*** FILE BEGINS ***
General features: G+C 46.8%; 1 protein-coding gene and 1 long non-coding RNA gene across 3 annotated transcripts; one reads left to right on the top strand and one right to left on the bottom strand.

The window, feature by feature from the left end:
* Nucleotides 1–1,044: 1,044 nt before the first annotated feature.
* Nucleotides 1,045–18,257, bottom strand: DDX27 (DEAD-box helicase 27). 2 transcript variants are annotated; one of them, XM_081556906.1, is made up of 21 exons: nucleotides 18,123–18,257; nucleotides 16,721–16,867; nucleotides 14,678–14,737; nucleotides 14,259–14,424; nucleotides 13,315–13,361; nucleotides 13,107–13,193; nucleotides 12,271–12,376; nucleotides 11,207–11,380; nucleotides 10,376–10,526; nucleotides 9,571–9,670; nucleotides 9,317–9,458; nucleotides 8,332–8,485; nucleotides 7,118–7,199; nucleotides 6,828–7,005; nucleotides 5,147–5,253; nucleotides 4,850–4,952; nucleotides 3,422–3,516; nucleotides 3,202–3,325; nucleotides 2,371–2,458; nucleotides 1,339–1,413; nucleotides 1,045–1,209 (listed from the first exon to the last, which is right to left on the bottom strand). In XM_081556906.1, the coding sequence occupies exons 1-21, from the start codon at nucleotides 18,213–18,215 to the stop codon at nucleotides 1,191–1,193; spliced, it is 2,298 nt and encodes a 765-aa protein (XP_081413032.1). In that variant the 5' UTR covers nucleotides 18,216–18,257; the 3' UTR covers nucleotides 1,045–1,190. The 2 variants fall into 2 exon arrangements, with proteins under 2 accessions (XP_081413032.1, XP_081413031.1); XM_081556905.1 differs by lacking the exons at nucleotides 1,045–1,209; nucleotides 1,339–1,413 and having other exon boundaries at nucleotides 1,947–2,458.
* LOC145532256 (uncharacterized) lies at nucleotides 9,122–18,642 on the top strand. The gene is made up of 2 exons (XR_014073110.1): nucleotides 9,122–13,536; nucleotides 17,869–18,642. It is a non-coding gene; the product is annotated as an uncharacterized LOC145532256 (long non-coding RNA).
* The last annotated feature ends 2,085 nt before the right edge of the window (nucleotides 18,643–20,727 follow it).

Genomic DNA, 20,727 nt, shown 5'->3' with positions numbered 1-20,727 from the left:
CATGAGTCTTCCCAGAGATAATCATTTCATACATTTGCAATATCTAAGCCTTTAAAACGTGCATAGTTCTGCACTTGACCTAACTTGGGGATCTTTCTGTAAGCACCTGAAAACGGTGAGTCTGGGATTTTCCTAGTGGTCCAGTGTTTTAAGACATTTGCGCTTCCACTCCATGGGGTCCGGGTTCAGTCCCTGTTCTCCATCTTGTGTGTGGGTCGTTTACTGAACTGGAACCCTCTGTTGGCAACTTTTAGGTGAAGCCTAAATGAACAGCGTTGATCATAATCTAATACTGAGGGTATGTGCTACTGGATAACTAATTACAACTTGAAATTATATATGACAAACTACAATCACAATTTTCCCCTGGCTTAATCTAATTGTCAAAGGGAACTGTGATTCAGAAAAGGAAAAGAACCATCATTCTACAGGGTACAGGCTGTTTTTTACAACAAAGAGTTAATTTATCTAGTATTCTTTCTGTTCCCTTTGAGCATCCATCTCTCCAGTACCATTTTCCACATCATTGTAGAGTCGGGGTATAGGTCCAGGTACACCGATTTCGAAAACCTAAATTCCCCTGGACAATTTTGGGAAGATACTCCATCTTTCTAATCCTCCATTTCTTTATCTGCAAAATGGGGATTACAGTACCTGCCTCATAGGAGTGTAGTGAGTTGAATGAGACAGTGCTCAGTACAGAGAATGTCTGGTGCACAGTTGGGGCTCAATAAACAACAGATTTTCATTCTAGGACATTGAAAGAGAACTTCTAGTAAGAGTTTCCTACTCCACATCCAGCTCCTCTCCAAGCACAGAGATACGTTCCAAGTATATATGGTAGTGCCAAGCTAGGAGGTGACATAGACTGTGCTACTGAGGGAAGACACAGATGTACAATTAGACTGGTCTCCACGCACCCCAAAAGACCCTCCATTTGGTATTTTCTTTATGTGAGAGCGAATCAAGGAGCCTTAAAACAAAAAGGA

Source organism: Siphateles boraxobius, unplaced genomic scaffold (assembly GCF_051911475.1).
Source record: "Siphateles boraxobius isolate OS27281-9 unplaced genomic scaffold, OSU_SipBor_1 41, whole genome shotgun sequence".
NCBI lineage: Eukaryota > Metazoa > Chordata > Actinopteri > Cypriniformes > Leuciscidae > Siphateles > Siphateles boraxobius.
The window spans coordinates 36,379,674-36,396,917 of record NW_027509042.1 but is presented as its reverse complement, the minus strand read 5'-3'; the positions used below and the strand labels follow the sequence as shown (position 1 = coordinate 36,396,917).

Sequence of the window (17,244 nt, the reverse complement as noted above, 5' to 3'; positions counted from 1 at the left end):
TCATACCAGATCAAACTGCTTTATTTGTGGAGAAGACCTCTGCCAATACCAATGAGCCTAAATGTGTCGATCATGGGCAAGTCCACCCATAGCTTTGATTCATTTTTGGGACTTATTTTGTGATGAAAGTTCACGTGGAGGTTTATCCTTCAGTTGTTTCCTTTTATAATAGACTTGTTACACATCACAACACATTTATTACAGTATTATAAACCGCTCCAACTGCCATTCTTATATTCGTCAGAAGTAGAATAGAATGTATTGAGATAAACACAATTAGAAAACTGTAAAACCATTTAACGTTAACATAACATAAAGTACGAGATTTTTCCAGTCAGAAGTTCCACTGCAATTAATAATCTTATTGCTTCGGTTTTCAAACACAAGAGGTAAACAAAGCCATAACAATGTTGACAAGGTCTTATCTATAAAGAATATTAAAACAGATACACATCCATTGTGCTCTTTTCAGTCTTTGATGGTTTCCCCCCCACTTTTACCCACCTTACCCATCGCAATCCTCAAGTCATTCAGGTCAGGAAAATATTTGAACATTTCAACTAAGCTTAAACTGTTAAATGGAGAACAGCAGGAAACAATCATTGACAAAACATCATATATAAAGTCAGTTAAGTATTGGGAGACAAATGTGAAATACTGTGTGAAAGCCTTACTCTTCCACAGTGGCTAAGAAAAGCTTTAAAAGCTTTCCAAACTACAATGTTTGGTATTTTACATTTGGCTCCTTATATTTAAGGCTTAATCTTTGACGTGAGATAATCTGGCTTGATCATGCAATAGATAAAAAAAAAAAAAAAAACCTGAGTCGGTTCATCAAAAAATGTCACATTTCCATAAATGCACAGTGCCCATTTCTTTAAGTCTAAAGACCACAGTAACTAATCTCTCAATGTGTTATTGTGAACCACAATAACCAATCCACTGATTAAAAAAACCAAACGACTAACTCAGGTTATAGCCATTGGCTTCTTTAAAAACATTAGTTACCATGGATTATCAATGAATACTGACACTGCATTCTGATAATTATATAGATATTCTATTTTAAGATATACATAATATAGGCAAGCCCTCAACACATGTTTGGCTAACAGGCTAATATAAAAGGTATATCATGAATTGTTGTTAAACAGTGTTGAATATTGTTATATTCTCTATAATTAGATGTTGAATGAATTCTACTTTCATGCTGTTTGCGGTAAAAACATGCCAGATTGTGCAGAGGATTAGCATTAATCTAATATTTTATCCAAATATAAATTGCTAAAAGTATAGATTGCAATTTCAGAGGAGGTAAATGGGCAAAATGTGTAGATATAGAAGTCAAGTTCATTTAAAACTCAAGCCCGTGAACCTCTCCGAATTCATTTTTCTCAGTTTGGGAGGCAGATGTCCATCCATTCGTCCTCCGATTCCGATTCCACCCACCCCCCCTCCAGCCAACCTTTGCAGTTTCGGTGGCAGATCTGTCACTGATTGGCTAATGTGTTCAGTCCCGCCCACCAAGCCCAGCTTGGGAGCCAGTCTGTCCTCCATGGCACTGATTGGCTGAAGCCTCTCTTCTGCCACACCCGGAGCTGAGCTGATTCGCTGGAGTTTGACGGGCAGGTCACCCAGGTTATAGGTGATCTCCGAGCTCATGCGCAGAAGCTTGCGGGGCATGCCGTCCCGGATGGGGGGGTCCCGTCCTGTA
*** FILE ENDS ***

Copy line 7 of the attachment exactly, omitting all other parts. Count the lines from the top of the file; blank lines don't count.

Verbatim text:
Genomic DNA, 20,727 nt, shown 5'->3' with positions numbered 1-20,727 from the left: